Vol. 1 No. 1 (2015)

Maternal behaviour in domestic dogs: a comparison between primiparous and multiparous dogs

Giovanna Guardini
Dipartimento di Scienze Veterinarie – Pisa University
Angelo Gazzano
Dipartimento di Scienze Veterinarie – Pisa University

Published 2015-04-02


  • puppy,
  • dog,
  • maternal care,


Maternal care was assessed in 10 litters from different breeds of domestic dog living in a home environment. Subjects were divided into two groups; a primiparous group (5 mothers, 32.4±22.3 months old; 5.0±1.6 puppies per litter) and a multiparous group (5 mothers, 74.4±10.0 months old, 6.6 ±1.7 puppies per litter). Mothers and puppies were videoed for 15 minutes each day, in the morning, from day 1 to 21 after the birth.

Videos were analysed on a second-by-second basis, observing each mother-puppy couple and using an ethogram of mother-puppy interaction behaviours adapted from Rheingold (1963).

The median total amount each interaction behaviour (during the 21 day period) was compared between primiparous and multiparous groups (Mann Whitney test). Levels of each interaction behaviour were also compared between the groups at three timepoints (day 1, 10 & 19) to investigate changes in maternal behaviour during the three weeks of observation (Mann Whitney test ). Within-group changes in interaction behaviours were evaluated for the same time points (Wilcoxon signed-rank test).

Total contact between mother and pup was significantly higher during the 21 day period in multiparous mothers, and remained consistent between timepoints. In primiparous mothers there was a statistically significant increase in contact over time that, at day 19, led to a statistically higher value compared to multiparous mothers (p=0.042, U=283.000). Primiparous mothers showed a significant increase in nursing behaviour during the analysed period, and when compared with multiparous mothers, were found to spend significantly more time nursing their puppies at day 19 (p=0.002, U=212.000). The amount of licking of the anogenital area was found to be significantly higher in primiparous mothers over the 21-day period, and increased significantly from day 1 to day 19. When compared with multiparous mothers, primiparous mothers were found to spend significantly more time licking the anogenital area of their puppies at day 19 (p=0.001, U=199.500).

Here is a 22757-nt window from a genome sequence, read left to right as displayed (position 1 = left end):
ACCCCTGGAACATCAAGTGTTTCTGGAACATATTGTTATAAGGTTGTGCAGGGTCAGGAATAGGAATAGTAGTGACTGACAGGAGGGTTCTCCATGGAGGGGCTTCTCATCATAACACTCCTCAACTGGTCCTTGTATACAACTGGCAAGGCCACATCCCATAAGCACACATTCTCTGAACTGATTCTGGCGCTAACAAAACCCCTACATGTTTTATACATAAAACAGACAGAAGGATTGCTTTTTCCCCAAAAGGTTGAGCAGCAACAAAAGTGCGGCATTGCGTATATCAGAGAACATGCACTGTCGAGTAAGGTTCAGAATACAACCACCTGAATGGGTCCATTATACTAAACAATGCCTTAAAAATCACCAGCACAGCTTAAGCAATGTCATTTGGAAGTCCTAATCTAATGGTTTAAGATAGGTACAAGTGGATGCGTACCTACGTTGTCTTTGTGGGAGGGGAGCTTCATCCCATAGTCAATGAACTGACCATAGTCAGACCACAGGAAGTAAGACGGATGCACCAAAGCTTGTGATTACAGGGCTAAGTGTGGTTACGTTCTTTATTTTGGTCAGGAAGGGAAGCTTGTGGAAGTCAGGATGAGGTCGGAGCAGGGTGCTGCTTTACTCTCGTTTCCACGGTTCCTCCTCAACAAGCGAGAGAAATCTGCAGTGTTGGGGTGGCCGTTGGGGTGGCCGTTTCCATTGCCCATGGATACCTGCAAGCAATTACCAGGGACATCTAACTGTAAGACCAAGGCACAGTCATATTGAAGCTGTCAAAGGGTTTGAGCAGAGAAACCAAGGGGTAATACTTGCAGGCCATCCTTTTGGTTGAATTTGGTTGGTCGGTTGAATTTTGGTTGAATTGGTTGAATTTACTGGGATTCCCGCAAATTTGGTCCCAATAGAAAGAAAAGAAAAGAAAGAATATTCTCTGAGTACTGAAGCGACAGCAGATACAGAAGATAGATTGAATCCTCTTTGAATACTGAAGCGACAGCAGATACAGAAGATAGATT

In summary, in primiparous mothers there was a marked increase in licking the anogenital area, nursing and staying in contact with the puppies from day 1 to 21, which led at the end of the third week to a higher quantity of maternal care compared to multiparous mothers; whilst in multiparous mothers there was a tendency towards constant maternal care. These preliminary results suggest interesting differences in maternal behaviour between primiparous and multiparous bitches.